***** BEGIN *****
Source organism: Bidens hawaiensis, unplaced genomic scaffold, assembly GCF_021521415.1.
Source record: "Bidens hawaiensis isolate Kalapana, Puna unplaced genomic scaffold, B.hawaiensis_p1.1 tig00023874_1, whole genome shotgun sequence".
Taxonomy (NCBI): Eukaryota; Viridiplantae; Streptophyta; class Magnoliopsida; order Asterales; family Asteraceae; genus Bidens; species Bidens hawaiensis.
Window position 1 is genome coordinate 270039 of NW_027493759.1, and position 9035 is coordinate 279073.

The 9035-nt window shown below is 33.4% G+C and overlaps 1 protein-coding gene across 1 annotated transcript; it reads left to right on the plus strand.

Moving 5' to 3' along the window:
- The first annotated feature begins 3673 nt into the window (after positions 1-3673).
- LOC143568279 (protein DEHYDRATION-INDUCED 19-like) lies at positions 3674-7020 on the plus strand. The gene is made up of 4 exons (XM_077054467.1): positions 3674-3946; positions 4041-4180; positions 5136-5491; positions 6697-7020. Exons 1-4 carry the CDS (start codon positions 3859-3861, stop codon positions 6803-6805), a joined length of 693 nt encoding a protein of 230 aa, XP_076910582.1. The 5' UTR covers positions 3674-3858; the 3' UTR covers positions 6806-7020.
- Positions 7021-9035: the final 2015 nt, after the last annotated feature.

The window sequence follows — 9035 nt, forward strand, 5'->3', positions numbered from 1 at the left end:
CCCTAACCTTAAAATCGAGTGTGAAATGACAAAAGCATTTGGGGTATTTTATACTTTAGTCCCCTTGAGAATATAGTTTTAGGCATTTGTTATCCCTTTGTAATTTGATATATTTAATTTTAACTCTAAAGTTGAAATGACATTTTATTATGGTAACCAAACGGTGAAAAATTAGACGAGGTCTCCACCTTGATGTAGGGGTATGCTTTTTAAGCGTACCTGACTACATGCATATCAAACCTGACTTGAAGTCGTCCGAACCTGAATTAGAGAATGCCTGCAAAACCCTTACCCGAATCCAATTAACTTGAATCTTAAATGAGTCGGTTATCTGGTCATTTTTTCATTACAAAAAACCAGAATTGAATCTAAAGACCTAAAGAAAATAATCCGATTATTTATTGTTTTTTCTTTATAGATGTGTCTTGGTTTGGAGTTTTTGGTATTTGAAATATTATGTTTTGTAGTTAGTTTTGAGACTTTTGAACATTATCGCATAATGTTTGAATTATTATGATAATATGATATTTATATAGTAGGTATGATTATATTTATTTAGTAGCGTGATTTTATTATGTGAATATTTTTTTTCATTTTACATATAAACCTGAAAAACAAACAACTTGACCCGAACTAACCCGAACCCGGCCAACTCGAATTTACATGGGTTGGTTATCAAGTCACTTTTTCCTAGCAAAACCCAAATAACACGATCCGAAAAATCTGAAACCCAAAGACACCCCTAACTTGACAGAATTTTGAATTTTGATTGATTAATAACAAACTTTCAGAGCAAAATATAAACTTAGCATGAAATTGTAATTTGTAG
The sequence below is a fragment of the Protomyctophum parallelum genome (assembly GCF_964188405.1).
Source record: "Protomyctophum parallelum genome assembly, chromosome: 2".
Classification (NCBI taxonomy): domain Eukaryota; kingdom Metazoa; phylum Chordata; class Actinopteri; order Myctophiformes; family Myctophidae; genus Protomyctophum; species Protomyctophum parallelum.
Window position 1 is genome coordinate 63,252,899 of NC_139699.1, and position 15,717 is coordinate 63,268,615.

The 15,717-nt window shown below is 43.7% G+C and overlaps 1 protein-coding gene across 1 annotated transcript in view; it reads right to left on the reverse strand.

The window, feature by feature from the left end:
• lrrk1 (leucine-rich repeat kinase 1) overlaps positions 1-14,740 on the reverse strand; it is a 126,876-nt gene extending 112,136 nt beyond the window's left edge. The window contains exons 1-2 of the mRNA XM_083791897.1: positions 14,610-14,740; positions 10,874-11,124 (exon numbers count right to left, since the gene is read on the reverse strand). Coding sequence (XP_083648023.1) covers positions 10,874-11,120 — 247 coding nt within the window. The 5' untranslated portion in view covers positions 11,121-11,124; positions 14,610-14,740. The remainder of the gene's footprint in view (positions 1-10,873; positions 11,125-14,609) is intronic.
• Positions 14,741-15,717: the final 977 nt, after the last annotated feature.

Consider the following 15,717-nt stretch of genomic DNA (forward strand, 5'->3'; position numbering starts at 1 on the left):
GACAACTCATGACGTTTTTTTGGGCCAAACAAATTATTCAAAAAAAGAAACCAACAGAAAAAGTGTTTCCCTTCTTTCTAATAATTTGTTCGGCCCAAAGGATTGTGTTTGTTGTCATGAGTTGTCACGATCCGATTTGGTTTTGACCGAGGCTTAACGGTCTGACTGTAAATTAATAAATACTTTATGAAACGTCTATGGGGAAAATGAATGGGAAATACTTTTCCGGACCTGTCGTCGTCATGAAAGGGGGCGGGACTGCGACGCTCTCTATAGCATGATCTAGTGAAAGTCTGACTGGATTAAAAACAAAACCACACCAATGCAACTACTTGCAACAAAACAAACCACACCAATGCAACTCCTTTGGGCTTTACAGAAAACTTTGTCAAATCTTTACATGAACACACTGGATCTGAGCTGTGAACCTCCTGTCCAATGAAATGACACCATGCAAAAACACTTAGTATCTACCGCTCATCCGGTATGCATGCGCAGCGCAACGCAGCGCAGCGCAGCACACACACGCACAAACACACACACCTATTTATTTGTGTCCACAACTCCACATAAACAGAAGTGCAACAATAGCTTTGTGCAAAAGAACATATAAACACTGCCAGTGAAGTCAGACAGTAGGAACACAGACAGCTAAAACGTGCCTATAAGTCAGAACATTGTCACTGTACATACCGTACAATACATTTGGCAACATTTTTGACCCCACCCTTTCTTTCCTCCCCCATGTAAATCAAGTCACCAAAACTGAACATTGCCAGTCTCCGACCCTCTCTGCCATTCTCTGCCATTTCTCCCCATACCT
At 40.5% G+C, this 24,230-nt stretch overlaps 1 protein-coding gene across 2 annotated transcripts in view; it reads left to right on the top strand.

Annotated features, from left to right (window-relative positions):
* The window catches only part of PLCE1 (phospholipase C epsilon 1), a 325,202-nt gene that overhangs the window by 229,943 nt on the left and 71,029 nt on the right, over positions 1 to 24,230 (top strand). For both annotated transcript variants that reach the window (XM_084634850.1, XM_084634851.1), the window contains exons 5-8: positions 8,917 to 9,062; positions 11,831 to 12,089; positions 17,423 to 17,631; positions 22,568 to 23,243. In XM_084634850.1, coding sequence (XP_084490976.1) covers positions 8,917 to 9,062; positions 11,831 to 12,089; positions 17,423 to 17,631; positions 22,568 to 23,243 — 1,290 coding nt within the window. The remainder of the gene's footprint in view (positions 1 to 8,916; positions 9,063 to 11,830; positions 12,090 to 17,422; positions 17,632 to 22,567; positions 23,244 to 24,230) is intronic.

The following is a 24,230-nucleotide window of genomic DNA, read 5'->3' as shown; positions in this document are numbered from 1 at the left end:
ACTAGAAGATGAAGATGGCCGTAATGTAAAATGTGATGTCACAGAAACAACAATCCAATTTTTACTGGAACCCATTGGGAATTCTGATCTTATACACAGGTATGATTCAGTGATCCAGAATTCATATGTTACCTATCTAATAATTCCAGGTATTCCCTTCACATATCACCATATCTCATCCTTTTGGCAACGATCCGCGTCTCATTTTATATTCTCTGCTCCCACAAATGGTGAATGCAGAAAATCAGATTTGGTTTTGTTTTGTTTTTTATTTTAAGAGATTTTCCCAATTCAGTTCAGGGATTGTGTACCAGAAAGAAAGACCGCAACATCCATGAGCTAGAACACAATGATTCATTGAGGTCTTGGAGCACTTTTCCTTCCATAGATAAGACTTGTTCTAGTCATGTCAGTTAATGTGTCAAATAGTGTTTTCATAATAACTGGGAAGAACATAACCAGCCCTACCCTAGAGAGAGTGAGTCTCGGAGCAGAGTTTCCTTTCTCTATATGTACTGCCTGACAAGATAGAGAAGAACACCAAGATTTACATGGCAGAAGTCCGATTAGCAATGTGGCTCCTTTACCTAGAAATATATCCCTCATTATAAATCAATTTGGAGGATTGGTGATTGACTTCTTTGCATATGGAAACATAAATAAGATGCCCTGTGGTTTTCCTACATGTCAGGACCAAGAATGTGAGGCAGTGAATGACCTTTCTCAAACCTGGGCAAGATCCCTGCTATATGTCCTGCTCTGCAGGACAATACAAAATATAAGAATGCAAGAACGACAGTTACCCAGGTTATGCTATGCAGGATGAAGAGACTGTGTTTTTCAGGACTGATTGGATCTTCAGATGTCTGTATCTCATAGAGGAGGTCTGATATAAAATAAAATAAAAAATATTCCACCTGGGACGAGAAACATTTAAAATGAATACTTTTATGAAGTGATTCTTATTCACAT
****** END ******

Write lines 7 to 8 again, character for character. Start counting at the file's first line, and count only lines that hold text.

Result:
- The first annotated feature begins 3673 nt into the window (after positions 1-3673).
- LOC143568279 (protein DEHYDRATION-INDUCED 19-like) lies at positions 3674-7020 on the plus strand. The gene is made up of 4 exons (XM_077054467.1): positions 3674-3946; positions 4041-4180; positions 5136-5491; positions 6697-7020. Exons 1-4 carry the CDS (start codon positions 3859-3861, stop codon positions 6803-6805), a joined length of 693 nt encoding a protein of 230 aa, XP_076910582.1. The 5' UTR covers positions 3674-3858; the 3' UTR covers positions 6806-7020.